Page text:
• Submitted by Pat Terry on 03/25/2020 - 10:24 am.

        Actually, Mr. Hamilton’s arguments are flawless. The legal precedent that is missing from this piece addresses the limitations the government may and may not impose.

        The idea that the First Amendment makes it clear that shutdowns like this are unconstitutional completely false. That kind of first-grader legal analysis would get you laughed out of court. There may be some parts of such a shutdown that may not pass constituent muster under this set of facts. Its the precedent – the past decisions on similar issues – that helps make clear when that is. The lack of any cited precedent is why this article is so useless.

      • Submitted by Pat Terry on 03/25/2020 - 10:34 am.

        I’m not sure why my response to Mr. Hamilton went here, but Ms. Sullivan is also quite correct. At no point did she mention violating the constitution.

        As far as the better way to address this, I will rely on the doctors and infectious disease specialists, not the politicians and those who don’t understand how the constitution works.

      • Submitted by Edward Blaise on 03/27/2020 - 09:47 am.

        “There are many who know”

        In undisputed reality no one knows for certain.

        Some think this will all be over 15 days and others 15 months. Please identify the ones who know for sure so we can follow their guidance.

  4. Submitted by kurt nelson on 03/24/2020 - 12:18 pm.

    While there are legitimate constitutional issues with the various actions taken on the state level, none rise to the level of violating the constitution. These measures are being put in place as a temporary action, not permanent. And that is where the legal friction lies.

    Miller v. Schoene, a takings case, the Court ruled that while the 5thA calls for compensation if property is taken by the government, in the event of protecting public health, and safety, that aspect does not apply. IT’s unlikely the current Court would see things differently.

    As far as TPM restrictions, this doesn’t really apply here. Nobody is being denied the ability to pray, just where they pray.

    Finally, the pres has little (or no) ability to force states to “reopen”. Those decisions lie solely with Governors, not the federal government.

    • Submitted by Bob Barnes on 03/24/2020 - 10:59 pm.

      Actually the govt cannot legally violate the Constitution under any circumstances. To claim so is beyond absurd. The case you cited is a bad ruling (there have been many because it appears the court never decide anything on compensation. You would change your opinion if the govt deemed your property worth less than your neighbors and bulldozed it without paying you a penny for it. Remember too that this is the same court that ruled on Olmstead which was later overturned by Katz. They ruled the govt could wiretap you without a warrant and use that against you and your 4th and 5th amendment rights wouldn’t be violated.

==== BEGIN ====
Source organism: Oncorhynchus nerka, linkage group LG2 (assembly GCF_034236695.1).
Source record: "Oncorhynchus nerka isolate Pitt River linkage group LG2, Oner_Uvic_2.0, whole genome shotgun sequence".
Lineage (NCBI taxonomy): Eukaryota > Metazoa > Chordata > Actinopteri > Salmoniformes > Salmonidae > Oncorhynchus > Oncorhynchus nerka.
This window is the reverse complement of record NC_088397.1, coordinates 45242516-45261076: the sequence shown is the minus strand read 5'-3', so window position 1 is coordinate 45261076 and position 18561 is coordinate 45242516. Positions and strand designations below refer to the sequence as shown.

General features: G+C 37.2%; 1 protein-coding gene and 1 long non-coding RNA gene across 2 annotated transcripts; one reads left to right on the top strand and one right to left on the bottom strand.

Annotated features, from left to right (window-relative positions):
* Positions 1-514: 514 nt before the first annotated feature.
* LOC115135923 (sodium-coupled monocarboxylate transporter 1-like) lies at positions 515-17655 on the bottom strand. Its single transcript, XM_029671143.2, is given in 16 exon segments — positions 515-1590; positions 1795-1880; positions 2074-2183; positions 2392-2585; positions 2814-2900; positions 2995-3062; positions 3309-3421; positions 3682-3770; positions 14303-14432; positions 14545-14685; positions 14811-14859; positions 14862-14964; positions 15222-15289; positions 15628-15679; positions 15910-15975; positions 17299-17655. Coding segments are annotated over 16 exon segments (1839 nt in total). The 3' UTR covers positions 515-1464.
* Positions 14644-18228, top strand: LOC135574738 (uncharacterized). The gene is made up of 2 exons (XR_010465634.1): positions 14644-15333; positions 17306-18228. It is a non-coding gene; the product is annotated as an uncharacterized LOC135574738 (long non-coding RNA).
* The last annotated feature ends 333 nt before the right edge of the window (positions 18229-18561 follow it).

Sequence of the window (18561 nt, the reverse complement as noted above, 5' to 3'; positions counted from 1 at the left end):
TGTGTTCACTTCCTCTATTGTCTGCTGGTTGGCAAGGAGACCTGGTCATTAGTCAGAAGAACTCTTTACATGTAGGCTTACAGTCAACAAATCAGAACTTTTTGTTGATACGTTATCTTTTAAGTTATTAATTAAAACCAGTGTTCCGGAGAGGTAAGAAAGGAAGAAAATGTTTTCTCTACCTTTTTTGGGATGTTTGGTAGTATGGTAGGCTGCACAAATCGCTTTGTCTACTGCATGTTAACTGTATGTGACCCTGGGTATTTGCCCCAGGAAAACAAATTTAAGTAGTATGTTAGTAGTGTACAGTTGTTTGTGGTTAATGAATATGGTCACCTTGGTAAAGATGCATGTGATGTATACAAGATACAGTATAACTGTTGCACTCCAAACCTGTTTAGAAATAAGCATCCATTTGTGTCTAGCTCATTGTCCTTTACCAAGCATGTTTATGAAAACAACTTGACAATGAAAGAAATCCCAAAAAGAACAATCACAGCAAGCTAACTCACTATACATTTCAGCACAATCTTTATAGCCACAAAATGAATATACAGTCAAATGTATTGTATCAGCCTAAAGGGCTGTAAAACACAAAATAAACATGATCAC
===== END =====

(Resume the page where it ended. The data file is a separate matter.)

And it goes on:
Also your claim about praying is wrong. Govt can’t tell you that you can’t go to church or where ever you practice your religion. They will lose in court if they try.

      • Submitted by Pat Terry on 03/25/2020 - 10:29 am.

        There is a difference between what the court determines is constitutional and what you think is. As it turns out, the court is the arbiter of that question, not you. If the court determines something is constitutional, it is constitutional, even if you think it was a bad decision.

        And you are wrong about praying, while Kurt has it exactly right. Again, legal precedent – and not merely citing the First Amendment – would guide you in this case.

      • Submitted by RB Holbrook on 03/25/2020 - 03:31 pm.

        “The case you cited is a bad ruling . . .”

        Maybe so, but it is nonetheless a ruling by the Supreme Court. Disagree with it as we might, it is still the final determination unless overruled (“I don’t like it” does not mean a case was overruled).

        “Govt can’t tell you that you can’t go to church or where ever you practice your religion.”

        Actually, in some circumstances they could. If the restriction is narrowly drawn to serve a compelling state interest, it could be allowed to restrict some religious freedom. Preventing the spread of a highly infectious disease like covid-19 is, I think, a compelling state interest. A prohibition against any gatherings over a certain size that did not single out religious gatherings, and one that was, by its terms, temporary would probably be sufficiently narrowly drawn to pass muster.